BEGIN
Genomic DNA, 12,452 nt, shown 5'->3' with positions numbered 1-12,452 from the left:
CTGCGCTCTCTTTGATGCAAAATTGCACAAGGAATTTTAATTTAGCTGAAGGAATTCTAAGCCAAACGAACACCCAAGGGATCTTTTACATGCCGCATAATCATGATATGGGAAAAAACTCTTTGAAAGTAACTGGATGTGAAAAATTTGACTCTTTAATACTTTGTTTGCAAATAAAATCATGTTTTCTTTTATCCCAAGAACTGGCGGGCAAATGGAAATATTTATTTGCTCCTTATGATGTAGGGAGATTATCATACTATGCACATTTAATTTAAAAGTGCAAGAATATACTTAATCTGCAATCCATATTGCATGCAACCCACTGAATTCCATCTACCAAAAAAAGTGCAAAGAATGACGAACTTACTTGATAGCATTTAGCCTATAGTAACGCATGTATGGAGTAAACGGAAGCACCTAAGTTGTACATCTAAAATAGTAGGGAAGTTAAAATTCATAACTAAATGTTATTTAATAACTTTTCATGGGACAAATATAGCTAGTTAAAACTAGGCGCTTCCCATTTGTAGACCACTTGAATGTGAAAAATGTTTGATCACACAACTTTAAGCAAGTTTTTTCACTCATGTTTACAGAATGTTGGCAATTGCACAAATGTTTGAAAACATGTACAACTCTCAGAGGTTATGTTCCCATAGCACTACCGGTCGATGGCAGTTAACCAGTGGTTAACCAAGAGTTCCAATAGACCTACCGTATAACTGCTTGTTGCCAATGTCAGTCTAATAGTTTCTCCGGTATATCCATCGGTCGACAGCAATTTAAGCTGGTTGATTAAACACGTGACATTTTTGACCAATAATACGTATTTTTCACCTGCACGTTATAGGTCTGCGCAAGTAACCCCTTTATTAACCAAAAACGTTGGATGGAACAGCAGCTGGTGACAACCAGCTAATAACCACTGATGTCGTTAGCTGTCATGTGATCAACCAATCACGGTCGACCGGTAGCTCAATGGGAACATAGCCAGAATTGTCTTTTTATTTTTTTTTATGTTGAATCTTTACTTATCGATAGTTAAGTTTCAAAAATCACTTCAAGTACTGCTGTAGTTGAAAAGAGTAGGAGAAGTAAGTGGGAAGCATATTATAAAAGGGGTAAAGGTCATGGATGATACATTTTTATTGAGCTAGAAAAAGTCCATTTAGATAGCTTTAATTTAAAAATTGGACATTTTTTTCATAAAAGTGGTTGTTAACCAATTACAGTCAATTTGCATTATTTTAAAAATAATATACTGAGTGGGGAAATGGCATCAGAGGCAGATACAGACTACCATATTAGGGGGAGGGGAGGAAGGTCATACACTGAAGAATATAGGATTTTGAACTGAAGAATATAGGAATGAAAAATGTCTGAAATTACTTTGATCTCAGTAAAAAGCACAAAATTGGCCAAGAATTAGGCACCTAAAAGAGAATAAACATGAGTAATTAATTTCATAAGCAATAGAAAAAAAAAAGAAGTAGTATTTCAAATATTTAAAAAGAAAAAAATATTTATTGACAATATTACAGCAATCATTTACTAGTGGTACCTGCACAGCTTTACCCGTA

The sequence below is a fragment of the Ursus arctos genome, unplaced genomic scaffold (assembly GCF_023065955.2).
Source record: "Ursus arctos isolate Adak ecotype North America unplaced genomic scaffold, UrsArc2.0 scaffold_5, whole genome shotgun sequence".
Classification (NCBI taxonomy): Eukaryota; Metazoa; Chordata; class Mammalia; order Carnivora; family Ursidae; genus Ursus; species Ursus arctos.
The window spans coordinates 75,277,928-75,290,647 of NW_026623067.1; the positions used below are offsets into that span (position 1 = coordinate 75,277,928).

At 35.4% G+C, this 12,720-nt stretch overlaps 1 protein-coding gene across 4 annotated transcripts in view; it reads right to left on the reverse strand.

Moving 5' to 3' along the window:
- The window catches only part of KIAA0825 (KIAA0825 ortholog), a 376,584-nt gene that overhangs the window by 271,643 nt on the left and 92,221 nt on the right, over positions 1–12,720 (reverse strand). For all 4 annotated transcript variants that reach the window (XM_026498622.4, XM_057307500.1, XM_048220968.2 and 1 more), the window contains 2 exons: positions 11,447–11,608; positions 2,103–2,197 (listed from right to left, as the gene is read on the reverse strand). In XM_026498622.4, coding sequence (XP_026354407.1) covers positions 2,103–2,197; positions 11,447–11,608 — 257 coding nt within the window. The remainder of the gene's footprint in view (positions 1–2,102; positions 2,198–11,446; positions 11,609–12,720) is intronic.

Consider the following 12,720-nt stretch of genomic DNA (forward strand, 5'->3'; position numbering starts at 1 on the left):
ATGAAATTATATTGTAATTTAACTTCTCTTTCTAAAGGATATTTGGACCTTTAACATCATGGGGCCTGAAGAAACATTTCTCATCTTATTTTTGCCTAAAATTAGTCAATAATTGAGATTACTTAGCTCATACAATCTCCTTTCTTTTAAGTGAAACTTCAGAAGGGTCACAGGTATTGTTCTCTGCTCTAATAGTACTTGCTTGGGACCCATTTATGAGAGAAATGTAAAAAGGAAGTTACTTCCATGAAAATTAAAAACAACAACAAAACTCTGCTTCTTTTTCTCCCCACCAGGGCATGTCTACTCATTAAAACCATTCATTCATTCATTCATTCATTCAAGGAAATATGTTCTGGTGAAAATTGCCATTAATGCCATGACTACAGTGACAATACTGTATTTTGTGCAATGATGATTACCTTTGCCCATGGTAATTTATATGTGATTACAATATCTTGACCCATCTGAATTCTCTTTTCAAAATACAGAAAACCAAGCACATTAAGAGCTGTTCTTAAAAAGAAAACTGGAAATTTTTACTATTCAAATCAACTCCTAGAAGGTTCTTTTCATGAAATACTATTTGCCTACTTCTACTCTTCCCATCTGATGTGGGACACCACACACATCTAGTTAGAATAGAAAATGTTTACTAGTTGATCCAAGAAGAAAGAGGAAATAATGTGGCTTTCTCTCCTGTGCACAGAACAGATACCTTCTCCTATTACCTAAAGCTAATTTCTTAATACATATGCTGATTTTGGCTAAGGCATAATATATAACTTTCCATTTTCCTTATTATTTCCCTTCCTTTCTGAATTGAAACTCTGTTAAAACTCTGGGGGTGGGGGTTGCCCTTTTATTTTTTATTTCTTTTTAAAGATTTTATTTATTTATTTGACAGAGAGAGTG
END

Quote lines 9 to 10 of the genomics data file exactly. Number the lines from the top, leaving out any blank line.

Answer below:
- The window catches only part of KIAA0825 (KIAA0825 ortholog), a 376,584-nt gene that overhangs the window by 271,643 nt on the left and 92,221 nt on the right, over positions 1–12,720 (reverse strand). For all 4 annotated transcript variants that reach the window (XM_026498622.4, XM_057307500.1, XM_048220968.2 and 1 more), the window contains 2 exons: positions 11,447–11,608; positions 2,103–2,197 (listed from right to left, as the gene is read on the reverse strand). In XM_026498622.4, coding sequence (XP_026354407.1) covers positions 2,103–2,197; positions 11,447–11,608 — 257 coding nt within the window. The remainder of the gene's footprint in view (positions 1–2,102; positions 2,198–11,446; positions 11,609–12,720) is intronic.

Consider the following 12,720-nt stretch of genomic DNA (forward strand, 5'->3'; position numbering starts at 1 on the left):